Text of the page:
• Dave

        It is a lot better to have a couple of neutral service cars or bikes than a second car on the road for each team.

        The only alternative is to allow riders to rejoin at the start of the following day with a time penalty like the Rally2 rules used for some World Rally Championship events to prevent the field becoming unviably small.

    • poisonjunction

      Right Tom lets WAIT!! What for, like ‘we’ still wait for the outcome of all the past offences against professional racing cyclist’s?

      NOTHING much seems to come of waiting. ACTION would be a lot better, rather than sit on our respective hands.

      Imahgine Tom, YOU are laying on the ground shocked, barely conscious from hitting the ground HARD, and hey what’s a 1000cc 2 or 3 cwt motor bike doing on top of me? Think about that, before advocate WAITING.

      • Tom

        Ah, someone who still want to prosecute pro riders for past offences, well that list is huge, in fact most, so good luck with that. I work in medicine as well as a good background of road cycling, and not jumping to conclusions is appropriate in most cases.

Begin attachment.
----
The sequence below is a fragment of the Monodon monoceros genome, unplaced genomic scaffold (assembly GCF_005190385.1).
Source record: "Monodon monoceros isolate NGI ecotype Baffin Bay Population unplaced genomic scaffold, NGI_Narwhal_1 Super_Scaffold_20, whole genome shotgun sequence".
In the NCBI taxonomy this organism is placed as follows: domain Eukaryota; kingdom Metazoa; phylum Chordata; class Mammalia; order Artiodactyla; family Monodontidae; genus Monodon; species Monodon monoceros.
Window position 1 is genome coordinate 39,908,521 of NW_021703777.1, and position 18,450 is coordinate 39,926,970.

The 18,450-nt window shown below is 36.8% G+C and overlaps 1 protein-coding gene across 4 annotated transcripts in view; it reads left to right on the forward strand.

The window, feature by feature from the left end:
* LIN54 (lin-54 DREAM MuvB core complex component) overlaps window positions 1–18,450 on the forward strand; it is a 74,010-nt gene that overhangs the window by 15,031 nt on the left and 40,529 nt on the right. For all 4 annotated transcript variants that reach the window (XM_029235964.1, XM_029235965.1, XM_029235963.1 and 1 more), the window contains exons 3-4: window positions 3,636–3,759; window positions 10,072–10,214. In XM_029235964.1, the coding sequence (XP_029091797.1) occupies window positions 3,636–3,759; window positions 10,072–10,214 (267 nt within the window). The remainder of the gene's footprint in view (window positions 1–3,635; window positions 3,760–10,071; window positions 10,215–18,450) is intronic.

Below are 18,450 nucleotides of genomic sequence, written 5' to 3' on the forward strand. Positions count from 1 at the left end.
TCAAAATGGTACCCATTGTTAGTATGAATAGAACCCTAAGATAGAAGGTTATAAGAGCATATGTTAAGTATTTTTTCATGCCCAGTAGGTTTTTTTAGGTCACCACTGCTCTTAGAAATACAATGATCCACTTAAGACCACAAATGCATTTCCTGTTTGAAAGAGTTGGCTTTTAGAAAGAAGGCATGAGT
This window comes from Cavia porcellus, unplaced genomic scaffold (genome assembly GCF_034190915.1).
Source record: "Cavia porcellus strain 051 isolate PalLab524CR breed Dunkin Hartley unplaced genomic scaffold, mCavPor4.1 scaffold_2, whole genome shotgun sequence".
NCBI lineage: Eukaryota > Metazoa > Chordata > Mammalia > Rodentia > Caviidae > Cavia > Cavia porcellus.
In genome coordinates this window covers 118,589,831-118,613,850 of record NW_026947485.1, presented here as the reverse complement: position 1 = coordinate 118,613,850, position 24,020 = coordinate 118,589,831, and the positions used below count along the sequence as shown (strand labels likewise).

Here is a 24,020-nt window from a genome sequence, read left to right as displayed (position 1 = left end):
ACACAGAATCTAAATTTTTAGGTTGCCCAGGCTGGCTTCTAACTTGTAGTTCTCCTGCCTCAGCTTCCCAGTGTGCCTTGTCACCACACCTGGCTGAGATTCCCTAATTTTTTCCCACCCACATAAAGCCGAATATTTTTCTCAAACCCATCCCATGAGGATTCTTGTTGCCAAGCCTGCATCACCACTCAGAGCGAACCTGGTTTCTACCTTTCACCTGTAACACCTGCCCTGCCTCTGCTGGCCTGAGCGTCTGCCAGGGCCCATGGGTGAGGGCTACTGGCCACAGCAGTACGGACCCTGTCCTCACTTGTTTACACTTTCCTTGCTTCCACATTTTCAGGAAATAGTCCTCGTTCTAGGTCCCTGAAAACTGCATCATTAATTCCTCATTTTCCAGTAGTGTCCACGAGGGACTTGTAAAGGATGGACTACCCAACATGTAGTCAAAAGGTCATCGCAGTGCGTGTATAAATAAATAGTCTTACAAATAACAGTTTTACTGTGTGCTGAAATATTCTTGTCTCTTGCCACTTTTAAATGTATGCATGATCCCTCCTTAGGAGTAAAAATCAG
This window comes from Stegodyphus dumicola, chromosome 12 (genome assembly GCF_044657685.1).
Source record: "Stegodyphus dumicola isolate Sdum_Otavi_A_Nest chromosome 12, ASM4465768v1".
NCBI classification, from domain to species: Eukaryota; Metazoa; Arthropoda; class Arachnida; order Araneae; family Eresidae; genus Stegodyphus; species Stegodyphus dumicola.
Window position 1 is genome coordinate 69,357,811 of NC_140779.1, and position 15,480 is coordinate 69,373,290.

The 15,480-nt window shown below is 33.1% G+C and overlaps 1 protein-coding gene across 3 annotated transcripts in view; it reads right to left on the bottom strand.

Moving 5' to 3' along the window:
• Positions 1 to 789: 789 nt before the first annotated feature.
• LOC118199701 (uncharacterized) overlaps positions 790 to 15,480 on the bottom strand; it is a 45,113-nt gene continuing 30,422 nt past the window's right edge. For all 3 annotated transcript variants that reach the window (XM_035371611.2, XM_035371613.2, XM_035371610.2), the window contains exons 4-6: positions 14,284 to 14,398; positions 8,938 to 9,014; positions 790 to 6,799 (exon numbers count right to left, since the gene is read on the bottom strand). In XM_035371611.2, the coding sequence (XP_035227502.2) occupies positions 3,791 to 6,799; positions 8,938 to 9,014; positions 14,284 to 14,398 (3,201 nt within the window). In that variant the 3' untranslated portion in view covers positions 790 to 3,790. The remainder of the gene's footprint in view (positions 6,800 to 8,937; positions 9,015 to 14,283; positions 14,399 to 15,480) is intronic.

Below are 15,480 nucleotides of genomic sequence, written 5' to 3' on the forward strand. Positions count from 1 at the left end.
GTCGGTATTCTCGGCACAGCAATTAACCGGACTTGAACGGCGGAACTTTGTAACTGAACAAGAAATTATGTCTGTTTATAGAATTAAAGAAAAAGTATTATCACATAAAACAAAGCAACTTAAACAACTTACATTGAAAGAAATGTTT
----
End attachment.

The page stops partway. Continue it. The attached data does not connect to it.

I have seen the effects of guys drafting trucks, and then sliding under them, so I do have an understanding, arguably more than you.
        We do not know the circumstances, was he on a bend, and came down, slid across the road, at the speeds these guys do, not all accidents can be avoided. I am advocating wait until the facts are disclosed.

        • poisonjunction

          ‘someone who still wants to prosecute pro riders for past offence’ . . .

          perhaps you should read comments more carefully before you

          MISQUOTE – it actually reads . . . . . . . . . . .

          ‘past offences AGAINST professional racing cyclists’ . . . . . .

          meaning the mounting number of injuries inflicted on them by ancilliary race vehicles!

          As for jumping to conclusions, here we are discussing injuries to cyclists caused by race vehicles – I do NOT jump to conclusions . . . I quote reports, you are too busy advocating ‘waiting’ and don’t get to read them – please try to keep up.

          In fact misquoting me and judging by comments you have made since, and others responses to you here . . . you might consider using the editing facility to prevent your further embarassment!